It was inevitable, like the movement of planets circling the sun. We knew with utter certainty that someone, sooner or later, would announce the obvious: the emperor has no clothes. But the identity of the messenger proved remarkable; not “someone” affiliated with the political opposition or the purveyors of “fake news”. Rather, it was someone up close and personal, who knew the man inside out. A senior administration official portrayed the president as an unruly, dangerous child, whose unpredictable and odious character rendered him a modern-day Caligula occupying the world’s most powerful political office. The message was clear and disturbing: those occupying the highest echelons of power were protecting the nation’s welfare from their elected leader.
For someone used to getting his way and doing whatever he pleases away from the glare of public awareness, living in the world’s largest fish bowl represents the ultimate nightmare, like a cruel and unusual punishment meted out on an hourly basis. One can almost hear the bellowing rage against the nameless accuser, who could be virtually anyone, as if he were a mafia boss betrayed by a highly trusted lieutenant.
The recent New York Times op-ed and the Bob Woodward book will prompt the president to channel his inner Roy Cohn. He will become an even more ferocious street fighter like a wounded and trapped animal. He will excoriate his opponents even more. But his hateful vitriol will not eclipse the truth of what was written. We must remember the underlying dilemma of all narcissists: to proclaim to be the center of the universe while believing they are worthless. Seen this way, the president’s desperate, even frenzied attempt to trumpet his brilliant achievements make sense, while his pathetic hyperbole renders each of us spectators to an unrelenting effort to prove his worthiness when he, like the rest of us, know otherwise.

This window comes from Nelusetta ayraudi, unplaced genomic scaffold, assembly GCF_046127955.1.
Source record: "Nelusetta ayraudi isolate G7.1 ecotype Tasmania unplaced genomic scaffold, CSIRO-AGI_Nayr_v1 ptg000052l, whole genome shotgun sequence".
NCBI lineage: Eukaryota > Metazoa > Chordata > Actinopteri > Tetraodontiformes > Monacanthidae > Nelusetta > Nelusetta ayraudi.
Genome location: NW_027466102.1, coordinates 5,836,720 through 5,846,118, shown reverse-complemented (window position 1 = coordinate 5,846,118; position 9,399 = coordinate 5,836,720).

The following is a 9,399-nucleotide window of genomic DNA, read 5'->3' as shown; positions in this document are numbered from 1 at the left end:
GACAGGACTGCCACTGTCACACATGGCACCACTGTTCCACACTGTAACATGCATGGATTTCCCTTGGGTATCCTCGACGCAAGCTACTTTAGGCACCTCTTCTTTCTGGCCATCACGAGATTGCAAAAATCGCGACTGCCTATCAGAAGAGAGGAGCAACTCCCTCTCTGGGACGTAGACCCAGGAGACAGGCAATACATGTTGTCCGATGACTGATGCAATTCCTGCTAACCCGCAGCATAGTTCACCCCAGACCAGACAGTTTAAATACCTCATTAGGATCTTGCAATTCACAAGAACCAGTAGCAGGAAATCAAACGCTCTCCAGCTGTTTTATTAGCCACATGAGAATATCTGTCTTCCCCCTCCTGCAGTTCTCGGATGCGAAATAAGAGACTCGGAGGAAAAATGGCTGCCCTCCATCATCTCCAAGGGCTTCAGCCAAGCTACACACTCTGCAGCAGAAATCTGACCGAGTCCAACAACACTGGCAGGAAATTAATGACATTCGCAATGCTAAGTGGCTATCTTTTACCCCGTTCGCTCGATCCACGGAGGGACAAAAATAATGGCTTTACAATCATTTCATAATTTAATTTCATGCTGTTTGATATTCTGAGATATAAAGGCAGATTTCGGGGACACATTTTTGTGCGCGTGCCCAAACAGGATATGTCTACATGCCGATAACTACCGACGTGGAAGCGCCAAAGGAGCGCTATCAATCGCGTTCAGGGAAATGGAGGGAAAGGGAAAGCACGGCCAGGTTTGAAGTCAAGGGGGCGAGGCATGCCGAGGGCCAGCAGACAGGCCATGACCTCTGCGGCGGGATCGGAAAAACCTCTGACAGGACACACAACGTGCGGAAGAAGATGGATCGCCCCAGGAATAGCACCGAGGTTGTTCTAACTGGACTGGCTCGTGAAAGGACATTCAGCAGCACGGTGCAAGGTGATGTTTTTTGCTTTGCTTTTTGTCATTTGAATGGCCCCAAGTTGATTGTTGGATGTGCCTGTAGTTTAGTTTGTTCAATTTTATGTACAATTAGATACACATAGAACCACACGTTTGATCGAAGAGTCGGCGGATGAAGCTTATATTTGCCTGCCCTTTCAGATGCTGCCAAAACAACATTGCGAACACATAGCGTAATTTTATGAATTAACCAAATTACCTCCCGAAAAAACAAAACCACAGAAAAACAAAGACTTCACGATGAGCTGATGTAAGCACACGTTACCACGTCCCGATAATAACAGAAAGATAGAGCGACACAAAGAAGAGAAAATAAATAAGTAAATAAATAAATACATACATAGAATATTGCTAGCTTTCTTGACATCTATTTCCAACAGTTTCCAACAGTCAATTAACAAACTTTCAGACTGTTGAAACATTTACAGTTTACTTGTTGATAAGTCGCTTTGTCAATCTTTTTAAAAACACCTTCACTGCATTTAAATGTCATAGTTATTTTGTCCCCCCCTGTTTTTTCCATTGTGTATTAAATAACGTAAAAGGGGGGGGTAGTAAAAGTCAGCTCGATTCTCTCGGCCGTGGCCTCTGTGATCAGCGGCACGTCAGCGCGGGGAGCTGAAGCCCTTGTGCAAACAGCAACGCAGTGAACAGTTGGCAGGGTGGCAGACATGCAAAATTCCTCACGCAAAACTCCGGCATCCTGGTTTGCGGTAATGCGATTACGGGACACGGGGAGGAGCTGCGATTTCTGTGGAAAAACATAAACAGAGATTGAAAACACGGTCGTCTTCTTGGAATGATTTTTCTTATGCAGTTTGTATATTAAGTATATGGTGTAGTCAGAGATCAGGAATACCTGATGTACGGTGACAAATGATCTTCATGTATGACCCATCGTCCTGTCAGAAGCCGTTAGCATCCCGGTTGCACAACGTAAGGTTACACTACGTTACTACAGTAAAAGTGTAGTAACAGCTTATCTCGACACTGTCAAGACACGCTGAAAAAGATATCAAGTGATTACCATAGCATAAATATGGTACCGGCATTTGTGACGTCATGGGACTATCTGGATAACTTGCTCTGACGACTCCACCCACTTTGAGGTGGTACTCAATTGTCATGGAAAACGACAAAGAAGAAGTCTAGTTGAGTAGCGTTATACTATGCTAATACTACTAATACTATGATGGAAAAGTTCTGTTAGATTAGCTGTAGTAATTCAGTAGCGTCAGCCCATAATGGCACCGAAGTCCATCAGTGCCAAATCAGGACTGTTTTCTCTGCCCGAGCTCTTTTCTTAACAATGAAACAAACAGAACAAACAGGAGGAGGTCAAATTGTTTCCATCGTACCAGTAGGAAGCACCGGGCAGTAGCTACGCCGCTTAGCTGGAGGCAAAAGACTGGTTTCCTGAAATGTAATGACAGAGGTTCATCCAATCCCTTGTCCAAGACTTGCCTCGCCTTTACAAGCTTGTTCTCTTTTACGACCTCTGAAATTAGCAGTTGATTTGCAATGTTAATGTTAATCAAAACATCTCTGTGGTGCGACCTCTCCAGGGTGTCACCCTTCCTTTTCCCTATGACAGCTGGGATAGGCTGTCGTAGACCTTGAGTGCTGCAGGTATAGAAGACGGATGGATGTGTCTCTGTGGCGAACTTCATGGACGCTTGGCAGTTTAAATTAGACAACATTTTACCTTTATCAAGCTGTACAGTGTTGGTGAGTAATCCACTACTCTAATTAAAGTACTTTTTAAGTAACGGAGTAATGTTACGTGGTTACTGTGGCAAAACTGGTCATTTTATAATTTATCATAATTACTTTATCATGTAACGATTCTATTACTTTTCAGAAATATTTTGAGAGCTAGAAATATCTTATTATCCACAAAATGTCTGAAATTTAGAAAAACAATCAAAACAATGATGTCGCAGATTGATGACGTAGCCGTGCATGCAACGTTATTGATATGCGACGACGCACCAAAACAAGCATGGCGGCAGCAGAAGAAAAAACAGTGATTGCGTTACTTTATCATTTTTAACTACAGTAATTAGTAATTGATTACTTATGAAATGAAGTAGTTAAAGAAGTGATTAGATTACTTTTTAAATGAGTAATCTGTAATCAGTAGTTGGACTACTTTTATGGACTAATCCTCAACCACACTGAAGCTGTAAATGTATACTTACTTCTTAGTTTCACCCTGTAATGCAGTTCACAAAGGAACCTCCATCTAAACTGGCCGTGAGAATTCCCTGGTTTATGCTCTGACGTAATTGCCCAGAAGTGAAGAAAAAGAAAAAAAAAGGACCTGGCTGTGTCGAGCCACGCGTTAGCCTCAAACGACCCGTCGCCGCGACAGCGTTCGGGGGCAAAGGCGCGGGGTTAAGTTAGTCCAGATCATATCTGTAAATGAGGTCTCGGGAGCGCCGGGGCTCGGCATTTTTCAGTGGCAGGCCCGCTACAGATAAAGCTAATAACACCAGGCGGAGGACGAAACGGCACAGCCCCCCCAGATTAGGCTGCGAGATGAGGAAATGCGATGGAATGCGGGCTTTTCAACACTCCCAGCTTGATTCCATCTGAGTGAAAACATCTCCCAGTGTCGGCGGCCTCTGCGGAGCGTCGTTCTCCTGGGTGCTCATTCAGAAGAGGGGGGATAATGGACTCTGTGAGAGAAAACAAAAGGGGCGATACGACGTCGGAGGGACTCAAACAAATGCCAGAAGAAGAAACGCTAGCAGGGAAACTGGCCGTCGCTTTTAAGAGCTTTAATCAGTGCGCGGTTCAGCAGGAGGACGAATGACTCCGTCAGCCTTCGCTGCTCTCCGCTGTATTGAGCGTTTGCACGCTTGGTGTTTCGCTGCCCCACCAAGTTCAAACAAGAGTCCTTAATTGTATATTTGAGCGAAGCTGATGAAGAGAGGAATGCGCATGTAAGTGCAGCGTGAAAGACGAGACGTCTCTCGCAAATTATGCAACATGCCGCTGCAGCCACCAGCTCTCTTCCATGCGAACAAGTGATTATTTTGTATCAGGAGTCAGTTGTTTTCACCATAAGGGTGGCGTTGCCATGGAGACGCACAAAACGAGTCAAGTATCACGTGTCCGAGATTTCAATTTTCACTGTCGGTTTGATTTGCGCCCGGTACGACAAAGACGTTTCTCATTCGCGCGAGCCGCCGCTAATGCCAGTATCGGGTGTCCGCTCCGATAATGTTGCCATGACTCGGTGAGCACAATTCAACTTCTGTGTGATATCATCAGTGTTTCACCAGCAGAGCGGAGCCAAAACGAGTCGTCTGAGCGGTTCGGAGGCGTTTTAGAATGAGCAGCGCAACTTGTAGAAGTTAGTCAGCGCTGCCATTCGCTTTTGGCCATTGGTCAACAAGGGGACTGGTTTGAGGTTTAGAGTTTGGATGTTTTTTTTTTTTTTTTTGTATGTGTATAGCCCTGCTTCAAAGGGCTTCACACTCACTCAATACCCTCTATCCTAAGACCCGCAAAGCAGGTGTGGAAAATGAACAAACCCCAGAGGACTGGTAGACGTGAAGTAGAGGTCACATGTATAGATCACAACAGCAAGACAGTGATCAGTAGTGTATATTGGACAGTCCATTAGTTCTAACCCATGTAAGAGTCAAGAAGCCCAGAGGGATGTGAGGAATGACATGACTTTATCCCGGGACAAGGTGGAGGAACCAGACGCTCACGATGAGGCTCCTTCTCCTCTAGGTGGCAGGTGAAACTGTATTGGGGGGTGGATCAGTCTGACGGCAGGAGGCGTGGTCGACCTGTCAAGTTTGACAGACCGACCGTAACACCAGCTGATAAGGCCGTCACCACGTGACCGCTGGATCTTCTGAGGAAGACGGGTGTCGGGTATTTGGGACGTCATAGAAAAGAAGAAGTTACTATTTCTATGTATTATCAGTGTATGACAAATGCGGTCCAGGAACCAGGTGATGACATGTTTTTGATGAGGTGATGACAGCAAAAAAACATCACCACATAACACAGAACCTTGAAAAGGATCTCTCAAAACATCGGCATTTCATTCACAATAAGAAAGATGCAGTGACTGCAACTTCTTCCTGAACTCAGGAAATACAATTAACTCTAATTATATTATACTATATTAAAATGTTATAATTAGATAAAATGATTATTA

The fallout from the recent op-ed accentuates what is already true: the president’s time in the White House is an exquisite torture. As this becomes increasingly intolerable, he will resign from office. But he will not leave as a humiliated victim because he remains incapable of feeling shame. Rather, he will leave as a self-proclaimed political martyr. Depicting himself to be the target of the greatest witch hunt in American history that drove him from office, he will detonate a political dirty bomb: inciting long-term paranoia and hatred in the alt right and its fellow travelers, anti-democratic forces who would vote for the man even if he shot someone on Fifth Avenue, as he liked to boast.
This president understands his appeal is sustained not in spite of his awful behavior but because of it. As he revels in defining himself as a wrecking ball lashing out against elites, to score points with fervent supporters even as his behavior confirms his utter unworthiness, the tragedy of this presidency has not reached its climax. Rather, we are merely heading into a tumultuous second act. We should all shudder at the prospect of what lies ahead. This president is determined to destroy himself like Nixon. And the health of our democracy will become collateral damage in this American tragedy’s horrific denouement.
Neal Aponte, Ph.D.
Editor of Delano